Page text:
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Thanks for the review. I wonder if it would have seemed more stable if you'd suspended a bag from the center of the tripod, filled it with, say, ten pounds of rock or sand picked up (and discarded) on the spot, and hung low enough so that the bag touches the ground (and stabilizes) while leaving most of the weight on the tripod...I've heard this works, but haven't tried it...

Another possibility...a somewhat larger tripod, but, when portaging, you extend and fix the tripod across the canoe like another thwart. It would add a little weight to the canoe, but it's on your shoulders and steady...besides, if there are two people per canoe, and you're switching the portaging duties back and forth, that means you'd only have to carry it half the time...  

JC
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BryanHansel
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« Reply #3 on: September 24, 2005, 09:54:29 PM »
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Ya, I'd probably avoid this one, unless you really need to save the weight, which it did.

I didn't try the bag trick, but I found pressing down on the tripod stabilized it and removed mirror slap and wind vibrations.  I imagine that the bag trick would probably work.  Didn't the late Didger do some experiments along the line of bag vs. no bag and found no difference though?

On most of my future trips, I'll bring my modified 3001 and BH-3.  This was a 9-day 200 mile solo paddling trip with a two mile portage and a 8.5 mile portage in addition to many smaller portages, so I wanted the light tripod.  Still, saving weight, I had to double portage about five miles of the Grand Portage, which means 15 miles of walking.  18.5 total miles.  (I did manage to do it in 7 hours, and only slipped once of rocks throwing the canoe off my shoulders to avoid being pinned under it as it and I headed towards the ground.)

One of these day, I'm going to buy a 2.5 or 3 pound carbon fiber tripod and a light head.
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jani
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« Reply #4 on: September 25, 2005, 03:25:15 AM »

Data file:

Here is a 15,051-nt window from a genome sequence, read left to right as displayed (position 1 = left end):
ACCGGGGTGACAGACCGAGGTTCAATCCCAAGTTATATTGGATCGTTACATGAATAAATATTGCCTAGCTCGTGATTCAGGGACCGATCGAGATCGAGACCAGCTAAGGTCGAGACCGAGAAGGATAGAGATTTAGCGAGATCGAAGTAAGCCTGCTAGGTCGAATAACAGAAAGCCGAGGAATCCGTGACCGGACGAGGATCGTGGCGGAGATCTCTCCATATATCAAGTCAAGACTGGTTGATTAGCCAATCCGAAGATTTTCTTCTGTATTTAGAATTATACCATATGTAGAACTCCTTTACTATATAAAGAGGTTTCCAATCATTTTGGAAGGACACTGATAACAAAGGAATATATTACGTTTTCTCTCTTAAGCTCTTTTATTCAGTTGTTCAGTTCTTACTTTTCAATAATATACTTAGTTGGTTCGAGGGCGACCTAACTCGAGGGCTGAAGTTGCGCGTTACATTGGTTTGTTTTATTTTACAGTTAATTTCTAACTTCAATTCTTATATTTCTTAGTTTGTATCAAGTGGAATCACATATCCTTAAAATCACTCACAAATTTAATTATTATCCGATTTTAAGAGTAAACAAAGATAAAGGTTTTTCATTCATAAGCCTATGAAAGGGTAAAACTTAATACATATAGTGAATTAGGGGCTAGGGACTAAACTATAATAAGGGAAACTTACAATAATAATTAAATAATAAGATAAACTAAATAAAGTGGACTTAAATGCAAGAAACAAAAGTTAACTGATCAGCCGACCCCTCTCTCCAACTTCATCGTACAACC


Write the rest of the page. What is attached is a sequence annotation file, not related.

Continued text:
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I didn't try the bag trick, but I found pressing down on the tripod stabilized it and removed mirror slap and wind vibrations.  I imagine that the bag trick would probably work.  Didn't the late Didger do some experiments along the line of bag vs. no bag and found no difference though?
Yes.

If I recall correctly, he found that hanging a bag from the center column didn't have much of a positive effect, and sometimes it was negative. And, if I still recall correctly, he also observed that the Velbon solution, where the solution is based on connecting the supplied bag to all three legs, actually seemed to improve upon things.

I think that was said in one of the tripod testing threads last summer, search for threads with "velbon" in the message body in this forum.
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Jan
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« Reply #5 on: September 25, 2005, 07:51:28 PM »
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I have had a long love/hate relationship with tripods. I like the Manfrotto Carbon One 441 three-section tripod. I use the short center colunm and have a 160g Velbon ball head on it. It seems to be the best compromise between weight, height, and stability I have found. I have a few Gitzo tripods, but I find the locking rings a pain - I perfer the Manfrotto locking levers. I use it with 6x6 and 6x12 medium format cameras. The longest lens I have is 150mm.
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Barry Prager
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« Reply #6 on: September 25, 2005, 11:12:36 PM »
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I also use the Manfrotto Carbon One 441.  It's a great tripod. It's going to be helper number one on my trip to Arches National park in October.